As any seasoned flight attendant could testify, you can spend an entire flight building a relationship (and sharing your life story) with a fellow crew member only for them to disappear at the end of the workday without even saying goodbye – and the possibility of never seeing them ever again a real possibility.
Sure, flight attendants do make friends with one another – but with airlines working complex roster systems, many flight attendants don’t make the same kind of close relationships with their colleagues as many other workers get to enjoy.
Which makes the story of Newark-based United Airlines flight attendant Jair Ripoll even more remarkable. As ABC News reports, Ripoll’s life was saved by a fellow flight attendant who volunteered to donate his kidney for a co-worker he had never even met before.
Ripoll had been struggling with a hereditary kidney disease for 10-years when doctors told him he would require a kidney transplant. Everyday life was getting harder and harder for Ripoll and now he had learned his life could come to an end if he didn’t find a donor – quickly
“I was flying with a couple of friends and they learned about my condition at that time and they encouraged me to post on Facebook and see if I could get a donor,” Jair told ABC.
“You never know where your angels are out there,” he recounts his friends telling him.
And it turns out that his angel would be a fellow flight attendant who responded to his Facebook plea within seconds of it being posted online. That flight attendant was Steven Lepine, who said he initially doubted he and Ripoll would be a match but he felt compelled to at least get tested.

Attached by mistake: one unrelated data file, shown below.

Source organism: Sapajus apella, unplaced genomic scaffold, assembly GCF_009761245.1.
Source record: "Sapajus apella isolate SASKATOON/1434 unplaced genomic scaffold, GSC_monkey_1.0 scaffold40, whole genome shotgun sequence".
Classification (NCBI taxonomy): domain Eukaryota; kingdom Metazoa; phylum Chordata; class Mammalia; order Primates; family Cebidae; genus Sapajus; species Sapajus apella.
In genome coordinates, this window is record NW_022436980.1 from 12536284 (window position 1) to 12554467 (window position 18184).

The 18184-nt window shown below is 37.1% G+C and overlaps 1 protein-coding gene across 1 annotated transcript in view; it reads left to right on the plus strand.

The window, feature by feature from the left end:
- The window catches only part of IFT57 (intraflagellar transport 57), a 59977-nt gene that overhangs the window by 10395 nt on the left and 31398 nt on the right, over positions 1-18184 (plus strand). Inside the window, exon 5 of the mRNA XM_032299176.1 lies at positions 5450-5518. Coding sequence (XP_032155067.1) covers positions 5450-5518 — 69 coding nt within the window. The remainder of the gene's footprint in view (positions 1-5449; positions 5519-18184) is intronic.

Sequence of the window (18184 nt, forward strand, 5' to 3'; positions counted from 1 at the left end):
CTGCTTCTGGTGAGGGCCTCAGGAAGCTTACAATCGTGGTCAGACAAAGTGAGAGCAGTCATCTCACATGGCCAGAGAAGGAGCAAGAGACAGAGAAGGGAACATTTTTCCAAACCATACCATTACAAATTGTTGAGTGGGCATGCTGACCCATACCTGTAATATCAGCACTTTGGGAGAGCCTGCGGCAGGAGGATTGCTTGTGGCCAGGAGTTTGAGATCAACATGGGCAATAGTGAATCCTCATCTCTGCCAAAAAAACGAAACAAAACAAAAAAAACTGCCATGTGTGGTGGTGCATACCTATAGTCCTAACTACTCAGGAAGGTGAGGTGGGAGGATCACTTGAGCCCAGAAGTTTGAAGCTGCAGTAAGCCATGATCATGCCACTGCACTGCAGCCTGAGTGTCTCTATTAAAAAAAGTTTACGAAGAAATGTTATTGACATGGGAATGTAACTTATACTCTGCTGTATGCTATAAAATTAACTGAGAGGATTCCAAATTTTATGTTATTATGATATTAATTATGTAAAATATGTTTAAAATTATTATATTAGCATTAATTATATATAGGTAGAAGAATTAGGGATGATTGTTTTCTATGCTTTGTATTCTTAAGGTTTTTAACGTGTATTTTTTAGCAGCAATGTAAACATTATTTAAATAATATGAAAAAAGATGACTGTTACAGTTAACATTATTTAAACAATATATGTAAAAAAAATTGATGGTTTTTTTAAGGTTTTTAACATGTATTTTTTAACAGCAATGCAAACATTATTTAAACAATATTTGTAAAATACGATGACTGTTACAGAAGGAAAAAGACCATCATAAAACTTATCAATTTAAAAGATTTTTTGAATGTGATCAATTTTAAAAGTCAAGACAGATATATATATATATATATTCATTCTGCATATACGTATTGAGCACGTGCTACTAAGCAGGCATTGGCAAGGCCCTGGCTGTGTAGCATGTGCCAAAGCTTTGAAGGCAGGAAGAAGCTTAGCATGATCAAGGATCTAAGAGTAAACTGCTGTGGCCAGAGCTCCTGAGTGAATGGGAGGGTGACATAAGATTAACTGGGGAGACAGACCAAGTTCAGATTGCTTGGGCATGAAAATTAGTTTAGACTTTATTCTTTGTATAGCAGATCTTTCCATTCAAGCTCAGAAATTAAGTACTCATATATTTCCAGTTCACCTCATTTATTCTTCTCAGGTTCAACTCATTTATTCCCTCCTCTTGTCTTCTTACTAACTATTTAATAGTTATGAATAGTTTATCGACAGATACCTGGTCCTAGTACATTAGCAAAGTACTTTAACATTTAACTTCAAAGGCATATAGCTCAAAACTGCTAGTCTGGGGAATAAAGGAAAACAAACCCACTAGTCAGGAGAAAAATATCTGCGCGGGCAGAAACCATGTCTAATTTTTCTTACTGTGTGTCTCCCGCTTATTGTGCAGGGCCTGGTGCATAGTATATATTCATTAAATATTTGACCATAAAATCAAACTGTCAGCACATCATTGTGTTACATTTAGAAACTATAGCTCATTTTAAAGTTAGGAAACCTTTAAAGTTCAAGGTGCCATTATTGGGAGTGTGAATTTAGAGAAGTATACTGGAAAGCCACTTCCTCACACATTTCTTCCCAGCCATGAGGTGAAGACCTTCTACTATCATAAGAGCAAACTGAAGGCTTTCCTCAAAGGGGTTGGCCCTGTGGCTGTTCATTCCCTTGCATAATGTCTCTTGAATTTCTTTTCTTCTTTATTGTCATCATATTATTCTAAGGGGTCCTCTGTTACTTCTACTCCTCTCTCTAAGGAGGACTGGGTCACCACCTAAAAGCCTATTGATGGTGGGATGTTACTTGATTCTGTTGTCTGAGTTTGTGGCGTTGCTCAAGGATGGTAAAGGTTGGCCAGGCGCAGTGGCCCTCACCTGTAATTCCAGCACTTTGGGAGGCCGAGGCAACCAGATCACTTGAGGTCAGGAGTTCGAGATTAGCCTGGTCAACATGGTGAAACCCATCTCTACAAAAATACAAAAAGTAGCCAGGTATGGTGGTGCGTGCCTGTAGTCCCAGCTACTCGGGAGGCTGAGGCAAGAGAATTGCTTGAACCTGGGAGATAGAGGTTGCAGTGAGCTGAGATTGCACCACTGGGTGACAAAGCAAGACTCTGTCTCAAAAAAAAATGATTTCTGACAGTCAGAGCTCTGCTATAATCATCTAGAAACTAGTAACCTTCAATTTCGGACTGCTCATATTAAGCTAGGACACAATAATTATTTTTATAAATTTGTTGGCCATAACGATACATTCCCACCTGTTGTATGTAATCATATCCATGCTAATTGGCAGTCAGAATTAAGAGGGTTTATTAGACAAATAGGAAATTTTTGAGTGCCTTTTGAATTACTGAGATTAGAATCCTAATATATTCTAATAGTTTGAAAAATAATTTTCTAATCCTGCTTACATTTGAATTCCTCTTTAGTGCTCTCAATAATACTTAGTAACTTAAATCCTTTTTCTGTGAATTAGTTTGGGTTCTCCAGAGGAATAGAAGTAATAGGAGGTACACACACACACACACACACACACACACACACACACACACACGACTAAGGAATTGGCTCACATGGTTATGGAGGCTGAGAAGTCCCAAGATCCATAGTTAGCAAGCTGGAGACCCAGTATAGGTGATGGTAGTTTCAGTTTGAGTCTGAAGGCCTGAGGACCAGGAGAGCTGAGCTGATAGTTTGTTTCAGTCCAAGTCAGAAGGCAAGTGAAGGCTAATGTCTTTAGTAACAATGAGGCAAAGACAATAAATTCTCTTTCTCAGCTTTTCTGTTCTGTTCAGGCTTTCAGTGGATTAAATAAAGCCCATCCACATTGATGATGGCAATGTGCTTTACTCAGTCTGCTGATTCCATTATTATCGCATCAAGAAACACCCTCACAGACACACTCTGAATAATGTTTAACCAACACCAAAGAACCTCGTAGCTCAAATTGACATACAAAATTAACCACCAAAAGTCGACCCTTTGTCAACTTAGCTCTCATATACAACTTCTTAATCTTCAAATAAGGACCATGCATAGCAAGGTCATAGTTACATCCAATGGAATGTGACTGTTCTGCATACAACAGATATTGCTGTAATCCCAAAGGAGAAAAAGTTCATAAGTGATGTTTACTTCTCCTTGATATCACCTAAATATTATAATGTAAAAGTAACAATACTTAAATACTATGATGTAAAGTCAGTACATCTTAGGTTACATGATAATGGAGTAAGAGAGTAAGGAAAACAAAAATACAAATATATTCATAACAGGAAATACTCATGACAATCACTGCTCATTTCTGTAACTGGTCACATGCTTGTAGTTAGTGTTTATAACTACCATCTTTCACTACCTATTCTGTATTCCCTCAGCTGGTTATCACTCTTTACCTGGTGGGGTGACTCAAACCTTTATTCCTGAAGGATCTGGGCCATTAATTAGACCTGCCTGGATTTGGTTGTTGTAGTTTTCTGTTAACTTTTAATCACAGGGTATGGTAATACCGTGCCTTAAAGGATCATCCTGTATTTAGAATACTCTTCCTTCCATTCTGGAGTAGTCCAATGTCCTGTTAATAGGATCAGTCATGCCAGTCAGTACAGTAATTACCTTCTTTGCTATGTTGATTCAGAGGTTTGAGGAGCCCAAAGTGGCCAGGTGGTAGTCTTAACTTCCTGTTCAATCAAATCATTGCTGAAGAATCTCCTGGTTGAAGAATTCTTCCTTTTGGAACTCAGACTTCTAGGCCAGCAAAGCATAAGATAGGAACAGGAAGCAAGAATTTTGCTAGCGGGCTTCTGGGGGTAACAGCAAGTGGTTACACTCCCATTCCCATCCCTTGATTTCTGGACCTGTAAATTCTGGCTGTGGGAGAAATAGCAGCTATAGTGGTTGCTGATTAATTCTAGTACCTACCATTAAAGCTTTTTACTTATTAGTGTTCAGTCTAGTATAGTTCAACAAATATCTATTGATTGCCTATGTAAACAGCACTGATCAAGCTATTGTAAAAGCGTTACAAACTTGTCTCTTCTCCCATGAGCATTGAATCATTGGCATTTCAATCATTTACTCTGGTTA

As it turned out, however, Lepine turned out to be a perfect match.
“I had some relief actually because I knew that this was going to go through and it would bring some sunshine into somebody’s world,” Lepine recalled.
The transplant surgery took place last December and after Ripoll initially suffered some complications, both men are now said to be doing well. Ripoll has praised the support of United Airlines and his colleagues who visited the hospital and even slept overnight beside him after the transplant.
Thinking of what might have been if Lepine hadn’t of come to his help, Ripoll says: “I don’t want to think about where I’d be.”
“I’m so grateful to God that he took that big step to save my life.”